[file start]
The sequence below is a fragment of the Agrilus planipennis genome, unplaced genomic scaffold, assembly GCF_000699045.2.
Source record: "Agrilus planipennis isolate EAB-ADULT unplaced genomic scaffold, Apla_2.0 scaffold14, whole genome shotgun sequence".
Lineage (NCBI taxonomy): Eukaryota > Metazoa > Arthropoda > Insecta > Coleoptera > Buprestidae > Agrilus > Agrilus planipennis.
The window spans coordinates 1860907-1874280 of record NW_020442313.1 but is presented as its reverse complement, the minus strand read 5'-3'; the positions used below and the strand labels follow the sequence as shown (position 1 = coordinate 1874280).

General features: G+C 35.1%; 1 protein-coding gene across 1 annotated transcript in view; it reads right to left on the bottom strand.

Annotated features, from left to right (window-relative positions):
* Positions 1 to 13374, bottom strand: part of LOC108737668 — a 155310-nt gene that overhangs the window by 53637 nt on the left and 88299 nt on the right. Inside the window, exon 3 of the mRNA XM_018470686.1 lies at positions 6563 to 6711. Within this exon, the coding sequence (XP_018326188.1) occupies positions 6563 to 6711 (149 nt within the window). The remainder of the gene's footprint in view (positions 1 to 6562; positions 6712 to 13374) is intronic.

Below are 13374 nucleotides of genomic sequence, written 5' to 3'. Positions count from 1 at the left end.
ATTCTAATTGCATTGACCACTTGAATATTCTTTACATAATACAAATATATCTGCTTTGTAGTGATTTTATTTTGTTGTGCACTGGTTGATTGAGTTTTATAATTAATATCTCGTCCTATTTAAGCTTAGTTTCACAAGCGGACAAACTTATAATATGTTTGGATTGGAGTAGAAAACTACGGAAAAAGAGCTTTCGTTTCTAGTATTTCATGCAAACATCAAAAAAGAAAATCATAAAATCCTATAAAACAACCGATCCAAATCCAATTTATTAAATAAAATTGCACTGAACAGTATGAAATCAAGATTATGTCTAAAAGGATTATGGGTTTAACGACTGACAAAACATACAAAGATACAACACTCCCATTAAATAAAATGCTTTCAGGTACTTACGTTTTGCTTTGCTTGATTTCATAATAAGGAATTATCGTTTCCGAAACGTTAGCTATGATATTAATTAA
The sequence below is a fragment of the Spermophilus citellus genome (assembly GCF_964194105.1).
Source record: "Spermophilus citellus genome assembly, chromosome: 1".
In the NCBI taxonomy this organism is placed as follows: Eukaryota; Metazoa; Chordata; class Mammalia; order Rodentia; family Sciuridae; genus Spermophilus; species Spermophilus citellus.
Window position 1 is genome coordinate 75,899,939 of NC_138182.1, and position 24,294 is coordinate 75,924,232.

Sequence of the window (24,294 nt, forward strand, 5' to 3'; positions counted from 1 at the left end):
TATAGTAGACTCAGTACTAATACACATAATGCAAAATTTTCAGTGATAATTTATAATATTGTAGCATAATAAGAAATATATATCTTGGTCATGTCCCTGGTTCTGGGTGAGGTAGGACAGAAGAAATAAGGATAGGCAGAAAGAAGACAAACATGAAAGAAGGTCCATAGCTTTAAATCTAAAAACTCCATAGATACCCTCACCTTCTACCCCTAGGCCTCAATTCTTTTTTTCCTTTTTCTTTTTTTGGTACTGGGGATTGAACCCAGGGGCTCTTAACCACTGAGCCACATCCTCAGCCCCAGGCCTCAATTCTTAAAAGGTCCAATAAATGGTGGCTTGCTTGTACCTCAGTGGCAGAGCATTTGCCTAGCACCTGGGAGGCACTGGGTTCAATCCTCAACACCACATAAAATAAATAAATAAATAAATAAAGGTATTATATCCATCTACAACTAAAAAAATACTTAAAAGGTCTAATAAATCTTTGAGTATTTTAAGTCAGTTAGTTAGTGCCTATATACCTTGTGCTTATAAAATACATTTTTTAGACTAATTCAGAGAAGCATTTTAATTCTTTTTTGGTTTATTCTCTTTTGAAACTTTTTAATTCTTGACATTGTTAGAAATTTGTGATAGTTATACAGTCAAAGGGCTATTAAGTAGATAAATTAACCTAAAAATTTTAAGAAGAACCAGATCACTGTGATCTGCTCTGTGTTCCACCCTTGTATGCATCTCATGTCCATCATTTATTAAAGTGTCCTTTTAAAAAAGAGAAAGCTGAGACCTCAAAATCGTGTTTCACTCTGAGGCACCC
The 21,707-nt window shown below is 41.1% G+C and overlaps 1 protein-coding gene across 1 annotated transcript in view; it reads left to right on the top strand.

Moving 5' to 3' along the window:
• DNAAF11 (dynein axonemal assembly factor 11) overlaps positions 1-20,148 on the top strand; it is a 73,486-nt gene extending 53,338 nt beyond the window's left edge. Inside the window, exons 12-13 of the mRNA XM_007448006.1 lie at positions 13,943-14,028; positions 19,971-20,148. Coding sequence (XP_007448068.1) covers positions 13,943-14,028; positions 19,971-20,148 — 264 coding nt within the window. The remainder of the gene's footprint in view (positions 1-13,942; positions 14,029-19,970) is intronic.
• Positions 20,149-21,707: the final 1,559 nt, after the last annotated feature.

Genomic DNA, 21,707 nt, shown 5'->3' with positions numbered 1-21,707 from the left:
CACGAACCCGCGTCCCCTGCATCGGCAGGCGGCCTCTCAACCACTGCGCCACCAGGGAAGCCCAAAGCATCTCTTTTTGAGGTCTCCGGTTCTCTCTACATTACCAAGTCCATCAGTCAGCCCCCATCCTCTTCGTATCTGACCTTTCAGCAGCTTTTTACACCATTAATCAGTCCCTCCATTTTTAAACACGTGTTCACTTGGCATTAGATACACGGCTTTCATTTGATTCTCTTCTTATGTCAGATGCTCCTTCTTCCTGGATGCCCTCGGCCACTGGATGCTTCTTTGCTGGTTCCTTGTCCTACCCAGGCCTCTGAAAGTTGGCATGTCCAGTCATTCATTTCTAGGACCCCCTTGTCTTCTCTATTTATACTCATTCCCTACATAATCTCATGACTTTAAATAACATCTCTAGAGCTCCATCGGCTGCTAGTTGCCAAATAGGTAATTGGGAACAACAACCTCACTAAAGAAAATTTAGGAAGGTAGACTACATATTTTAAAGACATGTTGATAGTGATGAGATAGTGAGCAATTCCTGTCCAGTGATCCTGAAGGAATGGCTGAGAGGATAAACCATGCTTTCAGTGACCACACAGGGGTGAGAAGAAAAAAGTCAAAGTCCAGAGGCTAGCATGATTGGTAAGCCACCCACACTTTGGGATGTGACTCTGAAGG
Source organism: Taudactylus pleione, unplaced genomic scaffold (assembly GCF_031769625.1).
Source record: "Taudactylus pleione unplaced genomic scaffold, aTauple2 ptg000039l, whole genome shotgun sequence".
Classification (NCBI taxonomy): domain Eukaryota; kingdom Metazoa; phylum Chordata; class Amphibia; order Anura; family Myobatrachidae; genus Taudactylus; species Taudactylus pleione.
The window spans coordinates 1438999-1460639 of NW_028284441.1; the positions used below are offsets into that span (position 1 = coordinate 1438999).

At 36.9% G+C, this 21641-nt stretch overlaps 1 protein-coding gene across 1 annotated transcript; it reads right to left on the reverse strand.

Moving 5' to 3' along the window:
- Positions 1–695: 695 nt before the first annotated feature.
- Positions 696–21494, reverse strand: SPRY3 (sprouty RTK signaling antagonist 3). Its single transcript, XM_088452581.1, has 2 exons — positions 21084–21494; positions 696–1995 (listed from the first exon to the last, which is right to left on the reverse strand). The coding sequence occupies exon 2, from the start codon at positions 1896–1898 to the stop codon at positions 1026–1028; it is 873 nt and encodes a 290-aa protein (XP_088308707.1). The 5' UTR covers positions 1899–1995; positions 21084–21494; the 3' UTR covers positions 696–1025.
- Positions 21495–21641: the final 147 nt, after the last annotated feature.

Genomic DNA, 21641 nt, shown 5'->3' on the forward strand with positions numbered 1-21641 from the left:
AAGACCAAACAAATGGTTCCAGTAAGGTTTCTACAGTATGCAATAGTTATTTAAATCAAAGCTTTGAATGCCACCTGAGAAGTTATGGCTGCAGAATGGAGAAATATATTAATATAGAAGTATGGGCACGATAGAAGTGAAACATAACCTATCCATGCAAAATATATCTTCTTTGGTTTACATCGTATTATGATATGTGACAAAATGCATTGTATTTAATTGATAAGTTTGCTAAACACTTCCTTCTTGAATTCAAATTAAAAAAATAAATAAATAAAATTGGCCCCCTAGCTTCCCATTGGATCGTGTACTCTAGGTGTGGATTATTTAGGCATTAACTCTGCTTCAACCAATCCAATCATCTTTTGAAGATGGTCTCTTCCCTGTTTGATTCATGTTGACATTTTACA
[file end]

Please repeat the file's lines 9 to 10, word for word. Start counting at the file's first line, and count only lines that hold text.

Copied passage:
ATTCTAATTGCATTGACCACTTGAATATTCTTTACATAATACAAATATATCTGCTTTGTAGTGATTTTATTTTGTTGTGCACTGGTTGATTGAGTTTTATAATTAATATCTCGTCCTATTTAAGCTTAGTTTCACAAGCGGACAAACTTATAATATGTTTGGATTGGAGTAGAAAACTACGGAAAAAGAGCTTTCGTTTCTAGTATTTCATGCAAACATCAAAAAAGAAAATCATAAAATCCTATAAAACAACCGATCCAAATCCAATTTATTAAATAAAATTGCACTGAACAGTATGAAATCAAGATTATGTCTAAAAGGATTATGGGTTTAACGACTGACAAAACATACAAAGATACAACACTCCCATTAAATAAAATGCTTTCAGGTACTTACGTTTTGCTTTGCTTGATTTCATAATAAGGAATTATCGTTTCCGAAACGTTAGCTATGATATTAATTAA
The sequence below is a fragment of the Spermophilus citellus genome (assembly GCF_964194105.1).